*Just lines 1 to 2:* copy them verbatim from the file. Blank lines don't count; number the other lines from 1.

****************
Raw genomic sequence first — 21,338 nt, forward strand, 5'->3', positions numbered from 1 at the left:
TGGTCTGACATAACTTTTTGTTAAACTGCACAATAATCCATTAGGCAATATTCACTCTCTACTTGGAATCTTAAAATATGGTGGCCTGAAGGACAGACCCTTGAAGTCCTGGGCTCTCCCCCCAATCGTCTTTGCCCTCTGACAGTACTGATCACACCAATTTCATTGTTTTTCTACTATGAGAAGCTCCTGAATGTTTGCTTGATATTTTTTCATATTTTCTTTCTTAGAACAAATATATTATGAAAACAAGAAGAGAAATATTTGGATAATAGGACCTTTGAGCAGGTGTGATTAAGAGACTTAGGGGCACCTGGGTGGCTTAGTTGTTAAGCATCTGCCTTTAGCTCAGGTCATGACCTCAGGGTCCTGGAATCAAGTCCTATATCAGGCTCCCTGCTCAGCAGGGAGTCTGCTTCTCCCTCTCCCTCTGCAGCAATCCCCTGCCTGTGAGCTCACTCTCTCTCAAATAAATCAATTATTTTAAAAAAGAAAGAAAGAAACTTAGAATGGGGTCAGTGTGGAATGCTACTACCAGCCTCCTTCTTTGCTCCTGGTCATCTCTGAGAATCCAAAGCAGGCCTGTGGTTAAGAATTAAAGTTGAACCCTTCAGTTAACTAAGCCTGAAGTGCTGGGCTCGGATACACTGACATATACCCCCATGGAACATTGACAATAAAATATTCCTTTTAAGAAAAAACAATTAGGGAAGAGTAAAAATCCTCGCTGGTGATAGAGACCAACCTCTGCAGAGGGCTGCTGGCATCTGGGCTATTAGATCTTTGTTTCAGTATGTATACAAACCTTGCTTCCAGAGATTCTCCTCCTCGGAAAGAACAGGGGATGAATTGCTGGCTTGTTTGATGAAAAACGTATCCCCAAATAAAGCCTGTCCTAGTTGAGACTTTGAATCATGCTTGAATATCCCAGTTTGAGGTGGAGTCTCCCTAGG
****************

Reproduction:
Raw genomic sequence first — 21,338 nt, forward strand, 5'->3', positions numbered from 1 at the left:
TGGTCTGACATAACTTTTTGTTAAACTGCACAATAATCCATTAGGCAATATTCACTCTCTACTTGGAATCTTAAAATATGGTGGCCTGAAGGACAGACCCTTGAAGTCCTGGGCTCTCCCCCCAATCGTCTTTGCCCTCTGACAGTACTGATCACACCAATTTCATTGTTTTTCTACTATGAGAAGCTCCTGAATGTTTGCTTGATATTTTTTCATATTTTCTTTCTTAGAACAAATATATTATGAAAACAAGAAGAGAAATATTTGGATAATAGGACCTTTGAGCAGGTGTGATTAAGAGACTTAGGGGCACCTGGGTGGCTTAGTTGTTAAGCATCTGCCTTTAGCTCAGGTCATGACCTCAGGGTCCTGGAATCAAGTCCTATATCAGGCTCCCTGCTCAGCAGGGAGTCTGCTTCTCCCTCTCCCTCTGCAGCAATCCCCTGCCTGTGAGCTCACTCTCTCTCAAATAAATCAATTATTTTAAAAAAGAAAGAAAGAAACTTAGAATGGGGTCAGTGTGGAATGCTACTACCAGCCTCCTTCTTTGCTCCTGGTCATCTCTGAGAATCCAAAGCAGGCCTGTGGTTAAGAATTAAAGTTGAACCCTTCAGTTAACTAAGCCTGAAGTGCTGGGCTCGGATACACTGACATATACCCCCATGGAACATTGACAATAAAATATTCCTTTTAAGAAAAAACAATTAGGGAAGAGTAAAAATCCTCGCTGGTGATAGAGACCAACCTCTGCAGAGGGCTGCTGGCATCTGGGCTATTAGATCTTTGTTTCAGTATGTATACAAACCTTGCTTCCAGAGATTCTCCTCCTCGGAAAGAACAGGGGATGAATTGCTGGCTTGTTTGATGAAAAACGTATCCCCAAATAAAGCCTGTCCTAGTTGAGACTTTGAATCATGCTTGAATATCCCAGTTTGAGGTGGAGTCTCCCTAGG